July 29, 2009
Comox Valley Living – Rotary Moments: Last month 48 Strathcona Sunrise Rotarians, and their spouses, took BC’s largest salmon farmer, Marine Harvest Canada (MHC), up on their offer to show off their fish farms and hatcheries. The Rotarians donated $40 each to go on the tour. Both the Rotarians and MHC are supporting widows in Kenya who are starting out as fish farmers to gain a source of much needed food and income. Over $1300.00 was raised, enough money to start 20 families in the fish farming business, where they grow Tilapia in ponds. The tour of the salmon farm was fascinating. Participants had a wonderful and informative tour of a salmon farm which dispelled many of the myths commonly heard about this important industry. As the beautiful healthy fish jumped in the water, the Rotarians were treated to wine and locally smoked farm salmon. It was then back to Campbell River for a salmon dinner that was absolutely delicious. Strathcona Sunrise Rotary wishes to thank MHC not only for the fabulous and informative tours, but also for helping to raise money for the needy families in Kakamega, Kenya.
July 23, 2009
It seems that we read stories of concern about salmon farming almost daily in the press, but it is not often that Marine Harvest, the largest salmon farming company in BC, gets to tell its own story.
With this bi-annual newsletter we want to show you our company: how we provide a healthy and nutritious food product, how we are an important contributor to the economy and the communities of North Vancouver Island, how we are a strong team of 550 motivated and competent employees, how we are partners with several First Nation bands in whose territories we operate and, most importantly, how we do our utmost to minimize any harmful effects on the natural environment.
Much has been said about the potential impact of salmon farming on its’ natural surroundings and I would like to use this opportunity to share with you our actions and ambitions in this field. At Marine Harvest, we are committed to conducting our operations so that we do not negatively affect wild salmon or the ocean environment. Today we are focusing our efforts on the following areas:
Sea lice management: We strive to ensure that sea lice levels on farmed fish are very low with the objective that sea lice on migrating wild salmon smolts do not exceed natural background levels. We will do this through a combination of coordinated treatments and/ or grouped fallowing (emptying) of farms. Although we do believe that sea lice are not the most significant threat to wild salmon, we will continue to improve our strategic management of their impacts. Looking forward we support the development of an annual monitoring program, in collaboration with government and ENGOs, to evaluate the success of these measures.
Reduced fish products in feed: Salmon farming is one of the most efficient ways to produce meat. Other farm animals consume 2.5 to 8 kg of feed to produce 1 kg of meat in contrast to salmon that require only 1.2 kg. Making that 1.2 kg of feed currently takes about 1.7 kg of whole fish (capelin, anchovy, etc.). We are experimenting with fish feed that would reduce this ratio to 1 kg of fish in for 1 kg or salmon produced. Preliminary results are very promising and it is our ultimate aim to attain this ratio for all of our salmon production in Canada.
Closed containment technology: While Marine Harvest does not see this as a technically and economically feasible solution for salmon farming in BC at this point in time, we are interested to develop a disciplined approach to technology development. This process should lead to pilot project testing of selected technology by Marine Harvest and others, provided government is willing to fund part of the costs.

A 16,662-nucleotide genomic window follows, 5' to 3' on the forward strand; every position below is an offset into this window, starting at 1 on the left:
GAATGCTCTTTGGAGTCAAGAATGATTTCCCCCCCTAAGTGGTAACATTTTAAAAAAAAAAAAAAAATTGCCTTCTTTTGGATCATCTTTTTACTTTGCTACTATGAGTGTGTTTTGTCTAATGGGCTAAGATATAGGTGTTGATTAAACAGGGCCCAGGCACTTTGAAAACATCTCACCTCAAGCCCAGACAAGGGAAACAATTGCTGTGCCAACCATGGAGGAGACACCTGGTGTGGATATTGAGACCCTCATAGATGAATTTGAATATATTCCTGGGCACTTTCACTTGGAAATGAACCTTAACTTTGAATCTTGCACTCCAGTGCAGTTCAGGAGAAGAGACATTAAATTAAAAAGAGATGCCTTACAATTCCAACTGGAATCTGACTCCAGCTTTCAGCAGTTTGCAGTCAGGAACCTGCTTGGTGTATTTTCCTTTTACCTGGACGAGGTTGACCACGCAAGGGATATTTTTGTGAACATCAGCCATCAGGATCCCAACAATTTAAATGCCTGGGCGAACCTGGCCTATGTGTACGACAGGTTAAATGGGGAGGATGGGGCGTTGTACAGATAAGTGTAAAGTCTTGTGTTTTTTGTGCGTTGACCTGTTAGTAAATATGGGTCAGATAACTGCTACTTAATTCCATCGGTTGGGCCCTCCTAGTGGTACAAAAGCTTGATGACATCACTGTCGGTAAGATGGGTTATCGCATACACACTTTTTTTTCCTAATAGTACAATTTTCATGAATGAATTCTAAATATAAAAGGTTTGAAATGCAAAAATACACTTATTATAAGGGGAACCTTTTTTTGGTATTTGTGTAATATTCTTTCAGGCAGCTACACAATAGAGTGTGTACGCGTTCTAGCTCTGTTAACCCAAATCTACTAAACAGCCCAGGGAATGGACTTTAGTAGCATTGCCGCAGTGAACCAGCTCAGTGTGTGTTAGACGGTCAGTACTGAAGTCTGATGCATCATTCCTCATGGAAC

Eliminate use of copper on nets: To reduce the buildup of algae and mussels on our nets and to make sure that water can freely flow through them, we coat our nets with a copper solution. We are now employing novel net washing techniques and it is our aim to reduce the use of copper by 50% over the next two years. Ultimately we will strive to eliminate the use of copper altogether.
Animal welfare: We are in the process of reducing the maximum density in our fish cages to less than 15 kg (about 2 fish) per m3 of space. We believe this will make our fish even happier and healthier than they are now. We expect lower densities to result in better natural resistance to disease and faster growth, meaning less time in the sea and with less exposure to sea lice.
We are excited about these projects! We will keep you updated on these and other relevant subjects related to our business through this newsletter. We hope you find it of interest!
By Vincent Erenst, Managing Director
To read the MHC July 2009 Report to our Communites, please visit http://www.marineharvestcanada.com/newsletters.php
July 17, 2009
On July 1st, Marine Harvest Canada, along with Campbell River Fire Fighters, Eagles Ladies Auxiliary and Fountain Tire served Marine Harvest farm-raised salmon to raise funds for a good cause. In just over an hour, 340 portions of delicious salmon and potato salad were dished out at $7.00 a plate. The total raised was over $2500, thanks to some very generous ‘tips’.
This is the 5th annual salmon Canada Day BBQ fundraiser held at Campbell River’s Robert Ostler park.
“It’s a real team effort”, said Ian Roberts, MHC’s communications manager. “Marine Harvest donated over 210 pounds of fresh salmon fillets, the Campbell River Fire Fighters cooked on BBQs donated by Fountain Tire, the Eagles Club served and the people of Campbell River were very eager to help eat it and support the Burn Fund.”